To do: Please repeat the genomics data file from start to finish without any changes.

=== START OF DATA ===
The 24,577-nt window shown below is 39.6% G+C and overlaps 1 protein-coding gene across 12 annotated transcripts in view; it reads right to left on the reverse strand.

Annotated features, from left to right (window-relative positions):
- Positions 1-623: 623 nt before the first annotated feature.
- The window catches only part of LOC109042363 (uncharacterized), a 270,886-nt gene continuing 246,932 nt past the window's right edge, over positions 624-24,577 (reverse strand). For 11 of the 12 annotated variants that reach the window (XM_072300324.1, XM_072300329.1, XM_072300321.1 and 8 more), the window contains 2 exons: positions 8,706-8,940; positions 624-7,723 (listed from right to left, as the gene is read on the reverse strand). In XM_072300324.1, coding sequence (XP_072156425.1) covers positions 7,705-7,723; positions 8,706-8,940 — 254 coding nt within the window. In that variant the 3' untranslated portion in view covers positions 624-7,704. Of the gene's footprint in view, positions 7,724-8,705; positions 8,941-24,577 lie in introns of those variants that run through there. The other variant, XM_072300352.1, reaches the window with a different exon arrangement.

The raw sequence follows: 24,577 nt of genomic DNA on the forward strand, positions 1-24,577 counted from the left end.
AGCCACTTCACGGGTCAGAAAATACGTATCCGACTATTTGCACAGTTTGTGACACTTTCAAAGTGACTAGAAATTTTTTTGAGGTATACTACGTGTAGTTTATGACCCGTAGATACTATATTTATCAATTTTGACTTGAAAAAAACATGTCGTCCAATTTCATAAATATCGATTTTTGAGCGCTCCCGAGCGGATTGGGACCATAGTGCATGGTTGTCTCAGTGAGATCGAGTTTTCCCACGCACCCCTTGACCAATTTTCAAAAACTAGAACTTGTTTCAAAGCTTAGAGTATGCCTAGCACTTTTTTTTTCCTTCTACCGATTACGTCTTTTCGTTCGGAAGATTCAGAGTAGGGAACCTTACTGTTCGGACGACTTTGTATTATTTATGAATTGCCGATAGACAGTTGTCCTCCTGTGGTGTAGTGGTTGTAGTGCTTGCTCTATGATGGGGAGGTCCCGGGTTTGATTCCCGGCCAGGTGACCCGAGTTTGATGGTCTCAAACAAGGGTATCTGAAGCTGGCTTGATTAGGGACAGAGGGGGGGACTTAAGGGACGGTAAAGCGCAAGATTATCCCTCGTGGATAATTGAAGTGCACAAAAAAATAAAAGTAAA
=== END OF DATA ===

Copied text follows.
The 24,577-nt window shown below is 39.6% G+C and overlaps 1 protein-coding gene across 12 annotated transcripts in view; it reads right to left on the reverse strand.

Annotated features, from left to right (window-relative positions):
- Positions 1-623: 623 nt before the first annotated feature.
- The window catches only part of LOC109042363 (uncharacterized), a 270,886-nt gene continuing 246,932 nt past the window's right edge, over positions 624-24,577 (reverse strand). For 11 of the 12 annotated variants that reach the window (XM_072300324.1, XM_072300329.1, XM_072300321.1 and 8 more), the window contains 2 exons: positions 8,706-8,940; positions 624-7,723 (listed from right to left, as the gene is read on the reverse strand). In XM_072300324.1, coding sequence (XP_072156425.1) covers positions 7,705-7,723; positions 8,706-8,940 — 254 coding nt within the window. In that variant the 3' untranslated portion in view covers positions 624-7,704. Of the gene's footprint in view, positions 7,724-8,705; positions 8,941-24,577 lie in introns of those variants that run through there. The other variant, XM_072300352.1, reaches the window with a different exon arrangement.

The raw sequence follows: 24,577 nt of genomic DNA on the forward strand, positions 1-24,577 counted from the left end.
AGCCACTTCACGGGTCAGAAAATACGTATCCGACTATTTGCACAGTTTGTGACACTTTCAAAGTGACTAGAAATTTTTTTGAGGTATACTACGTGTAGTTTATGACCCGTAGATACTATATTTATCAATTTTGACTTGAAAAAAACATGTCGTCCAATTTCATAAATATCGATTTTTGAGCGCTCCCGAGCGGATTGGGACCATAGTGCATGGTTGTCTCAGTGAGATCGAGTTTTCCCACGCACCCCTTGACCAATTTTCAAAAACTAGAACTTGTTTCAAAGCTTAGAGTATGCCTAGCACTTTTTTTTTCCTTCTACCGATTACGTCTTTTCGTTCGGAAGATTCAGAGTAGGGAACCTTACTGTTCGGACGACTTTGTATTATTTATGAATTGCCGATAGACAGTTGTCCTCCTGTGGTGTAGTGGTTGTAGTGCTTGCTCTATGATGGGGAGGTCCCGGGTTTGATTCCCGGCCAGGTGACCCGAGTTTGATGGTCTCAAACAAGGGTATCTGAAGCTGGCTTGATTAGGGACAGAGGGGGGGACTTAAGGGACGGTAAAGCGCAAGATTATCCCTCGTGGATAATTGAAGTGCACAAAAAAATAAAAGTAAA